Guns Rifles

Podcast: The Time of the Lever Gun Is Now

Not only have lever-gun designs from the 1890s managed to remain relevant for 130 years, they’re better than ever
Tyler Freel Avatar
A man in a camo sunshirt and hood leans a lever-action rifle against a tree as he prepares to shoot.

The author shoots the new Smith & Wesson model on the range at Gunsite. The lever gun is not just surviving, it's thriving. Photo by Scott Einsmann

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You might think that the cutting edge of bolt-action and gas-gun technology is impressive, but the lever gun’s tenure as one of America’s favorite hunting rifles is an equally stunning testament to the concepts and designs of some of our very first repeating rifles. 

The 2024 Outdoor Life gun test showed us just how relevant the lever gun still is, and that some gun makers are devoting the time and attention to crafting the highest quality production lever-action specimens we’ve ever seen. These guns are better made, incorporate more user-friendly features, and they’re more versatile than ever. 

A New Sheriff In Town?

Marlin has been one of the biggest players in the lever action world for many decades, and after being drawn from the ashes of the Remington bankruptcy by Ruger, the company has made a huge comeback. In fact, Marlin had award-winning submissions in our previous two gun tests. Marlin has been making its rifles with better function and more precise attention to detail than they ever did before — arguably becoming the uncontested top dog of lever action rifles. That is, uncontested until now.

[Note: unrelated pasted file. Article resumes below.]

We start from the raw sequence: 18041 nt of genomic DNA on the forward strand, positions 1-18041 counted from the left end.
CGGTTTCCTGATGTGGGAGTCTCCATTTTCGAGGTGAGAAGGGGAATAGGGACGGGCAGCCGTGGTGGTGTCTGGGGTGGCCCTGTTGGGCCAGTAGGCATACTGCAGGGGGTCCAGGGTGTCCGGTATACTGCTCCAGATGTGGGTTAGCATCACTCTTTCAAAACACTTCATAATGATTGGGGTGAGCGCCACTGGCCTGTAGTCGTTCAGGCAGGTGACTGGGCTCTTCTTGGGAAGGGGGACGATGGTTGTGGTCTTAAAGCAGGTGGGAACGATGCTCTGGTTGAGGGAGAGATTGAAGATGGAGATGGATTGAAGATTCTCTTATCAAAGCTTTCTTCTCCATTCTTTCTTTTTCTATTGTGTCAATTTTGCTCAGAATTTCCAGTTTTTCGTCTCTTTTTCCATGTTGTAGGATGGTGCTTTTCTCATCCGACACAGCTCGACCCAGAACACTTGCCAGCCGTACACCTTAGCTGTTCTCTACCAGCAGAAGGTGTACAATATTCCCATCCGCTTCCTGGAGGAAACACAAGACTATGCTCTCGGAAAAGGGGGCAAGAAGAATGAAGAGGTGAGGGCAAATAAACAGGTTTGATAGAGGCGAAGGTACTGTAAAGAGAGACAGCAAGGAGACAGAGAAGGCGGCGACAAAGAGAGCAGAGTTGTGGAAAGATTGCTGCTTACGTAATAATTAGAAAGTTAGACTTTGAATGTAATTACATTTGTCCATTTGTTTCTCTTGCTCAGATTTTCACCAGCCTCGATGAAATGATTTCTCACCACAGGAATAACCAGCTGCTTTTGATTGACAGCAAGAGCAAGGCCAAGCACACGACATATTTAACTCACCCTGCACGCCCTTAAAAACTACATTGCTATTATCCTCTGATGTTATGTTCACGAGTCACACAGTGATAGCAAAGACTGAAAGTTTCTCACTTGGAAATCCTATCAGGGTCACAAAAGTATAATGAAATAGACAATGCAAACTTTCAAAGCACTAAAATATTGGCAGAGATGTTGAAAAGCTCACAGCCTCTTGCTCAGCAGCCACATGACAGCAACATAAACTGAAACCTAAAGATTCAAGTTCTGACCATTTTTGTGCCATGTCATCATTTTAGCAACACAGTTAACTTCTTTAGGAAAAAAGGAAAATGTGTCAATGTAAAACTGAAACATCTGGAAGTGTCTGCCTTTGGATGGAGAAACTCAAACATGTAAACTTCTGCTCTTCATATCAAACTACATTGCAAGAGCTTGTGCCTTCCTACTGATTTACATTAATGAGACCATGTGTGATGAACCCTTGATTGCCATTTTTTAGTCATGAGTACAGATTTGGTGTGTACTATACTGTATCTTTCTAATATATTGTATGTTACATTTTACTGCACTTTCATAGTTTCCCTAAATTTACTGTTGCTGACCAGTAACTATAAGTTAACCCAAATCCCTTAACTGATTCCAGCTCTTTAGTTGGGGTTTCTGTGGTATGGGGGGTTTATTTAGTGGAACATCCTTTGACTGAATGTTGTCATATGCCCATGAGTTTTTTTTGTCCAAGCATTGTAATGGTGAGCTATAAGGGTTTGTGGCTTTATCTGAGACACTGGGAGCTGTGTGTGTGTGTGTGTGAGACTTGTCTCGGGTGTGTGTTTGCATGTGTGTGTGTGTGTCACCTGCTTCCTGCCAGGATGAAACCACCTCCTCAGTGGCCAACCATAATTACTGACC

Loading a cartridge into the Smith and Wesson 1854 in .44 Magnum
The Smith & Wesson 1854 in .44 Mag. is a well designed and executed lever gun. Photo by Scott Einsmann

“No one had a newly-designed lever gun from Smith and Wesson on their bingo card for 2024,” says OL shooting editor John B. Snow, in this week’s episode.

This .44-magnum-chambered lever gun made waves at SHOT Show 2024, but we reserved judgment until we could test it for ourselves. Within a day on the range, the Smith & Wesson 1854 grabbed the test team’s attention. It’s hard to find anything wrong with this rifle, including the great price. Is Smith & Wesson going to take over the lever-gun market? That remains to be seen, but Marlin and Henry certainly have a new competitor in the arena.

Classical to Tactical: The Lever Gun Will Never Die

If anything is apparent from the field of lever rifles in 2024, it’s that American hunters and shooters will always have an appetite and practical use for the platform. In addition to the Marlin and Smith & Wesson rifles, we tested lever actions from Chiappa/Taylor’s & Co., Henry, and Winchester. Other companies such as Aero Precision and Stag Arms are even jumping in with variations of their own. 

Read Next: The Best Lever-Action Rifles

We see traditional cowboy-style lever guns, wood-stocked New England brush rifles like the Marlin 336, fully tactical-ized rifles like the Marlin 1895 Dark, and everything in between. The Chiappa-made 1892 Alaskan Takedown is a top-ejecting stainless .44 Mag. that can be broken down and stowed in your go bag or backpack, and the octagonal-barreled Henry .22 is the silhouette gun of your dreams. 

Many guns come and go, and trends rise and fall, but the lever-action rifle has endured the shifting winds since the days of Lincoln, and it’s here to stay. 

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